DES MOINES — Proposed Republican tax cut plans would have major impacts but not necessarily to the benefit of all Iowans, according to analyses presented Monday at the Capitol.
Children would be losers in the budget scenarios created by tax-cut plans offered by Gov. Kim Reynolds and GOP majorities in the House and Senate, while Iowa seniors would fare well, Charlie Bruner said at a tax briefing attended by about Democratic lawmakers and human services lobbyists.
Bruner, the executive director of the Child and Family Policy Center, said he offered his analysis “as an individual citizen and without compensation from any organization.”
He concluded from his study that “tax reductions are not, in themselves, tax reform.”
That was not lost on his audience, some of whom questioned how Republicans can propose tax cuts when they’ve had to make midyear cuts to the budget for two years in a row.
“I don’t see any case for the state to give up any more revenue,” said Sen. Joe Bolkcom, D-Iowa City. Although he favors the “tax modernization” proposals regarding e-commerce, he said the state “doesn’t have adequate revenue today to entertain reduction.”
Overall, Bruner said the governor’s proposal, which was the basis for the House Republican plan, would result in tax increases of nearly $6 a year for Iowans with incomes of $30,000 to $60,000 to $42 for people in the $100,000 to $250,000 range. The increases, he said, are the net effect of charging sales taxes on the “new ecomony,” such as online shopping.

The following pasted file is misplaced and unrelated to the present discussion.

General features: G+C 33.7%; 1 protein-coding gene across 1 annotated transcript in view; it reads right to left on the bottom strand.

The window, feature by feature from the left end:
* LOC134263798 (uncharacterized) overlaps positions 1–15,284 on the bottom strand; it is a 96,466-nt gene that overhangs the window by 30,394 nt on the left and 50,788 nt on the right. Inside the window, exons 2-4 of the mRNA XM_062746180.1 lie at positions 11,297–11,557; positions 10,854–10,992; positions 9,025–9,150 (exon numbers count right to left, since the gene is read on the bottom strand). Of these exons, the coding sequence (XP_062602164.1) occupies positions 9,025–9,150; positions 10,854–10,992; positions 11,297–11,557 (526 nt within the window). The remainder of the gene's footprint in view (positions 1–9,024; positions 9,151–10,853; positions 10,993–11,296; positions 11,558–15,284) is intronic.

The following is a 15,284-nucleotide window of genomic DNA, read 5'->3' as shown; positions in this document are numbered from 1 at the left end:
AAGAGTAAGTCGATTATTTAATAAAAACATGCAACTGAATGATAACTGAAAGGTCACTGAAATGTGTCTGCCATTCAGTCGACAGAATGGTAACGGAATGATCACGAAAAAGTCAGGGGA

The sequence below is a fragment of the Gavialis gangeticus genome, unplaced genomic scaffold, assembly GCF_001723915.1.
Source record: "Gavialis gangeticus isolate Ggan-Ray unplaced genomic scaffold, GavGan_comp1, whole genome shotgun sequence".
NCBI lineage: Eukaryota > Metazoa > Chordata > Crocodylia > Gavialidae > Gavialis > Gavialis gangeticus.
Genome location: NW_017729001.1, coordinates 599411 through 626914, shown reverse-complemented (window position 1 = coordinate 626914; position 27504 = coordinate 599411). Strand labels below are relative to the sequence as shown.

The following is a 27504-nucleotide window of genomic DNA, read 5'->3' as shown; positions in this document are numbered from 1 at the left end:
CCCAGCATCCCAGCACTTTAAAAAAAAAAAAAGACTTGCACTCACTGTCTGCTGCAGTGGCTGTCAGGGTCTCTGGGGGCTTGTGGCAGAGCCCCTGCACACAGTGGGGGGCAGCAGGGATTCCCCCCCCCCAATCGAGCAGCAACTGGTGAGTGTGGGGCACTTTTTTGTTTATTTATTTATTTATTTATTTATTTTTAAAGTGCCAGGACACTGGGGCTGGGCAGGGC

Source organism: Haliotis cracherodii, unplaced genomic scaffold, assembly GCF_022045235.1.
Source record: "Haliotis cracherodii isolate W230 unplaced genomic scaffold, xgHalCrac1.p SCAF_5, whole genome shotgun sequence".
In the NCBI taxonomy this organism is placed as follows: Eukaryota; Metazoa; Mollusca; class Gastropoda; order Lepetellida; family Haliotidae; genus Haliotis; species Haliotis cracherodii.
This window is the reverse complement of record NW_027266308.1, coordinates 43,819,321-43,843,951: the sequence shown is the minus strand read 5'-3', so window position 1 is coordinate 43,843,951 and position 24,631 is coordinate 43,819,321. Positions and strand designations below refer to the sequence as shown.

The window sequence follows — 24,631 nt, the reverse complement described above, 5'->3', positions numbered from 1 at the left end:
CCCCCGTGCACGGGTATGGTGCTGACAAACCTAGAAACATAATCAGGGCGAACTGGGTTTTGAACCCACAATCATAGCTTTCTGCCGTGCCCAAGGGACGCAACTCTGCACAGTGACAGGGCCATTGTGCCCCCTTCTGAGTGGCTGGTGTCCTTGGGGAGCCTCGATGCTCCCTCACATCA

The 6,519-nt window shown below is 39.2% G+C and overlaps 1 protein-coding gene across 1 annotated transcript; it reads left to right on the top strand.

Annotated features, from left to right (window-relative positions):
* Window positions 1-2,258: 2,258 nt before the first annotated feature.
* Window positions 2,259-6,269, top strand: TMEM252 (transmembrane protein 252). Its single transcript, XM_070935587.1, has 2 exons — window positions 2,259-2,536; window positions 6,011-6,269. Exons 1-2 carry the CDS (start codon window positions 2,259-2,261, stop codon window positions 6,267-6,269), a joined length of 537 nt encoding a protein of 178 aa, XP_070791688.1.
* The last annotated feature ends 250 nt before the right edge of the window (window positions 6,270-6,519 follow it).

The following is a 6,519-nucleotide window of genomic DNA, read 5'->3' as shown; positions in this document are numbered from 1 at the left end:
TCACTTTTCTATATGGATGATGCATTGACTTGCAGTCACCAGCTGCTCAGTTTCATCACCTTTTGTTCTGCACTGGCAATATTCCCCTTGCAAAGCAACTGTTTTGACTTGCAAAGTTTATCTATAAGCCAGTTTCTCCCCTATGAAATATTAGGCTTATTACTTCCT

Those with incomes less than $30,000 would see a cut of about $18.
“I don’t know if that’s enough for a Happy Meal for a family of four,” Sen. Herman Quirmbach, D-Ames, said.
On the positive side, Bruner said the higher standard deduction in all three Republican plans is good news for taxpayers, especially those at the lower end of the income spectrum.
Reynolds would raise it to $4,000 for single filers and $8,000 for couples filing jointly. The House plan raises it to $3,000 and $7,000 and the Senate ups the deduction to $12,000 and $24,000, effectively coupling with the federal tax code.
“One of biggest inequities in our income tax system is the failure to recognize the cost to households through the standard deduction of raising kids or caring for dependent adults,” Bruner said. “That’s where Iowa tax system falls really short.”
About 70 percent of Iowa tax filers take the federal standard deduction, he said. But more than half itemize on their state tax return, he added.
In addition to not fully recognizing the cost of raising children, the tax code favors seniors, especially those with “very high incomes,” Bruner said.
Iowa doesn’t tax Social Security benefits and the Senate plan would double the pension exclusion from $6,000 to $12,000. The governor also increases the amount of pension income exempted from state taxes.
“I’m a senior now and I want to say you’ve already done more than enough for me in terms of giving me preferential treatment on the tax code,” Bruner said. “A retiree is treated much more favorably than married with kids or single filers.
“Seniors are the age group least likely to live in poverty, and a substantial portion of seniors are among the wealthiest.”
If the Legislature adopts tax changes that reduce state revenue, Bruner said, children and families could feel the largest effect.
That’s because about 72 percent of the Iowa budget goes toward services that directly or indirectly impact children, Bruner said. In the $7.24 billion 2017 budget, 41 percent goes to school aid, 18 percent for Medicaid and 12 percent for higher education.
“Anything you do that erodes revenue almost necessarily will affect kids in one budget item or another,” he said.